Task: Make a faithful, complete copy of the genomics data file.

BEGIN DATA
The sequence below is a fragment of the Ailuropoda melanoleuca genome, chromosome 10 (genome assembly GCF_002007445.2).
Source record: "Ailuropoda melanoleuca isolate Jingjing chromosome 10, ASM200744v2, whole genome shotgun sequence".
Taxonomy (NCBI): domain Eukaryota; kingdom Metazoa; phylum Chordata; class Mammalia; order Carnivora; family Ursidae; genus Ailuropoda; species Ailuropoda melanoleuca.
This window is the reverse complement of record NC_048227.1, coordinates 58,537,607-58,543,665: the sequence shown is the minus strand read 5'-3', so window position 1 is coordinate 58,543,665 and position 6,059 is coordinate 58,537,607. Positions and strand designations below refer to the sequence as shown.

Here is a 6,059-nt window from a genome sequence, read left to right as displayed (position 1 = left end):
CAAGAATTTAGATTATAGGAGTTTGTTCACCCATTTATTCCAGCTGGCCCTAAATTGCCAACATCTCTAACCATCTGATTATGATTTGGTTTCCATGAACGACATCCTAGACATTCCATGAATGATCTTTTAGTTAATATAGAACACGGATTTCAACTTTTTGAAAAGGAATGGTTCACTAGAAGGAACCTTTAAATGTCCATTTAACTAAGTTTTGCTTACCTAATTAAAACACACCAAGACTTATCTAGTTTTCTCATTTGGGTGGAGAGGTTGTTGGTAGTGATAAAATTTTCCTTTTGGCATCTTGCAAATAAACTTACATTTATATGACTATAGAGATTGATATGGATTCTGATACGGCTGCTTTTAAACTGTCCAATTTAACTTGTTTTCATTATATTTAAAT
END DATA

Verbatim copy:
The sequence below is a fragment of the Ailuropoda melanoleuca genome, chromosome 10 (genome assembly GCF_002007445.2).
Source record: "Ailuropoda melanoleuca isolate Jingjing chromosome 10, ASM200744v2, whole genome shotgun sequence".
Taxonomy (NCBI): domain Eukaryota; kingdom Metazoa; phylum Chordata; class Mammalia; order Carnivora; family Ursidae; genus Ailuropoda; species Ailuropoda melanoleuca.
This window is the reverse complement of record NC_048227.1, coordinates 58,537,607-58,543,665: the sequence shown is the minus strand read 5'-3', so window position 1 is coordinate 58,543,665 and position 6,059 is coordinate 58,537,607. Positions and strand designations below refer to the sequence as shown.

Here is a 6,059-nt window from a genome sequence, read left to right as displayed (position 1 = left end):
CAAGAATTTAGATTATAGGAGTTTGTTCACCCATTTATTCCAGCTGGCCCTAAATTGCCAACATCTCTAACCATCTGATTATGATTTGGTTTCCATGAACGACATCCTAGACATTCCATGAATGATCTTTTAGTTAATATAGAACACGGATTTCAACTTTTTGAAAAGGAATGGTTCACTAGAAGGAACCTTTAAATGTCCATTTAACTAAGTTTTGCTTACCTAATTAAAACACACCAAGACTTATCTAGTTTTCTCATTTGGGTGGAGAGGTTGTTGGTAGTGATAAAATTTTCCTTTTGGCATCTTGCAAATAAACTTACATTTATATGACTATAGAGATTGATATGGATTCTGATACGGCTGCTTTTAAACTGTCCAATTTAACTTGTTTTCATTATATTTAAAT